Marv knew there was a third group, believers and non-believers both, who were open and curious about Heaven. He knew there were people whose beloved parents, siblings, children, and friends had died, and they were starved for any bits of information whatsoever to indicate what those beloveds were now doing. Marv had lost a baby son, his mother, and his treasured son-in-law, and he knew loss often changes everything.
Heaven draws people, even those who have serious doubts. Even usual non-book readers will devour Colton’s story or Marv’s or Don Piper’s (“90 Minutes in Heaven”) after suffering a loss that cracks their world in half: Before and After. Grief has a way of blowing one’s mind wide open to the possibility of life resuming/life continuing on the other side. Losing my dad and my beloved uncle Al within sixteen months definitely changed me and knocked a few rough, jaded edged off, too.
Call stories about heaven cheesy, mercenary, religiously deluded, inspiring, comforting, or enlightening, you can’t deny the cultural conversation going on right now. Call Marv’s, Colton’s, and Don Piper’s stories extra-biblical, or hopeful and heartening. But give Heaven itself your consideration. Can we slow down in our lives long enough to consider possibilities about what exists out there, beyond our direct experience?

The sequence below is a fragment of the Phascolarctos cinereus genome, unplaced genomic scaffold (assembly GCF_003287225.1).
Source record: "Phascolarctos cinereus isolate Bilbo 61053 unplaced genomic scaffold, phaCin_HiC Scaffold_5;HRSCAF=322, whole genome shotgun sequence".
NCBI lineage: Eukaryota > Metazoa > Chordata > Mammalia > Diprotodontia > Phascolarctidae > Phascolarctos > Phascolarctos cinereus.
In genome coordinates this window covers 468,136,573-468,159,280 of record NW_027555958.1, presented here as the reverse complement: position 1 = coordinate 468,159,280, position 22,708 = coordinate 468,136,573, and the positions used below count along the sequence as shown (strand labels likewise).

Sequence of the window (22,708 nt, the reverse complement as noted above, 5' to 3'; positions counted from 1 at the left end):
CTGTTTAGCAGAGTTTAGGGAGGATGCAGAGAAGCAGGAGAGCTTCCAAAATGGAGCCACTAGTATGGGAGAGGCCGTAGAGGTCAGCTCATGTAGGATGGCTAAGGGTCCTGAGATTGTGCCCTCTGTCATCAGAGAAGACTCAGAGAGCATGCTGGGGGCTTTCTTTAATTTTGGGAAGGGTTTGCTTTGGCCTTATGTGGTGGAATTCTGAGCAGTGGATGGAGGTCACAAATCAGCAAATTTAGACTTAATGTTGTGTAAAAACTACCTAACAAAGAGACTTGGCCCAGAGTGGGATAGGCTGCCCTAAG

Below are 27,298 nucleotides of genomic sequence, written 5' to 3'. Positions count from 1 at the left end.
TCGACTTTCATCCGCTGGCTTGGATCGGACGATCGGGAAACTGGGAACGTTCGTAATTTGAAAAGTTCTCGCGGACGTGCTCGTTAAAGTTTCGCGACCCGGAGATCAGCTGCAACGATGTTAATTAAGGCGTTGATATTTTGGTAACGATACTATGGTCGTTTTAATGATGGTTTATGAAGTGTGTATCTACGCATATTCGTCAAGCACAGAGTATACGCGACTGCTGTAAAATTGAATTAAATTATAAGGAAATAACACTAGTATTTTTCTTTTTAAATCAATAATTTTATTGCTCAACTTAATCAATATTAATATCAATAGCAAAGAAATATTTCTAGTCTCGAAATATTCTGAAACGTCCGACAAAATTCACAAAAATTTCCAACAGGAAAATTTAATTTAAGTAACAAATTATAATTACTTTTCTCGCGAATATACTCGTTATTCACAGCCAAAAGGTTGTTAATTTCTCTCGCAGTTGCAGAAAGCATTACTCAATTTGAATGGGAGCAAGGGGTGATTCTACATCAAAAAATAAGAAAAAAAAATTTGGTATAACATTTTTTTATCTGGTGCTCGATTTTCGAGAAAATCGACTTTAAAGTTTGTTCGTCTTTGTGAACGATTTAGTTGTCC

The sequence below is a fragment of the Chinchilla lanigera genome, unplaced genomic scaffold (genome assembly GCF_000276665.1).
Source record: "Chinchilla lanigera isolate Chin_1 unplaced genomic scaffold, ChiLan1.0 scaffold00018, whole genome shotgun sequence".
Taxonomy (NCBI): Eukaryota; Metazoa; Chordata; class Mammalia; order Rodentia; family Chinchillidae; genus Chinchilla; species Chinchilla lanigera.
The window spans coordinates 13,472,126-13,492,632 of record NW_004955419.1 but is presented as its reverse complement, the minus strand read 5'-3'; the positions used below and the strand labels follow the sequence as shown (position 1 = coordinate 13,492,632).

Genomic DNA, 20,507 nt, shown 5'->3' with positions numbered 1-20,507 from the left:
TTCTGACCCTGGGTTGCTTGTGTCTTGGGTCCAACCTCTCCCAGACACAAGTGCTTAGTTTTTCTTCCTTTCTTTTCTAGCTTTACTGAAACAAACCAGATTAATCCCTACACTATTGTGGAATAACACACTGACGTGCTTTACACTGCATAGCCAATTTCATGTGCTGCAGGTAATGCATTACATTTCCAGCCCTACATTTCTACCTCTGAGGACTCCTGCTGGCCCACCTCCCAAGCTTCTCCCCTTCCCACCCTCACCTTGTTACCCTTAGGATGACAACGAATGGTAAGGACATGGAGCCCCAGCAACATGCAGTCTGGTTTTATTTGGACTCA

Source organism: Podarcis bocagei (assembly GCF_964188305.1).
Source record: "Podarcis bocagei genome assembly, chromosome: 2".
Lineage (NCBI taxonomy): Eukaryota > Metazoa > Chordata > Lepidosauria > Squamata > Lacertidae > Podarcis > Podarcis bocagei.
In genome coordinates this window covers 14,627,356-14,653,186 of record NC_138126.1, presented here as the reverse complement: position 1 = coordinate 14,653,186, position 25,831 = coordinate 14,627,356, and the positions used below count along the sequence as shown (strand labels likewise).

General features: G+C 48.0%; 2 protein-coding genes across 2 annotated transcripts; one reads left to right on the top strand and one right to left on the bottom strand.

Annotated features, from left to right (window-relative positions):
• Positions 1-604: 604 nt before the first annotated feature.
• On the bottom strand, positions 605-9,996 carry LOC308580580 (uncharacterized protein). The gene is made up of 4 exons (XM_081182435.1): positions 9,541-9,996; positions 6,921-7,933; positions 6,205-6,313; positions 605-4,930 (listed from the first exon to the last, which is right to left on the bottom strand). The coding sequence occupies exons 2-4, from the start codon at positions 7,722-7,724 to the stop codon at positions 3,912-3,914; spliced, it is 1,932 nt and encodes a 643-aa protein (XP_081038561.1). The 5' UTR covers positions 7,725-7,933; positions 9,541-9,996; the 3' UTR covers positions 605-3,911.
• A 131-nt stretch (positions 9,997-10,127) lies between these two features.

What do you think? Have you read one or all of the Heaven books? Why or why not? Did you see the movie? Do you think God allows his children to glimpse Heaven? What do you picture going on with your lost loves?
That’s a bunch of questions, I realize. But I really want to know the answers, the more honest the better!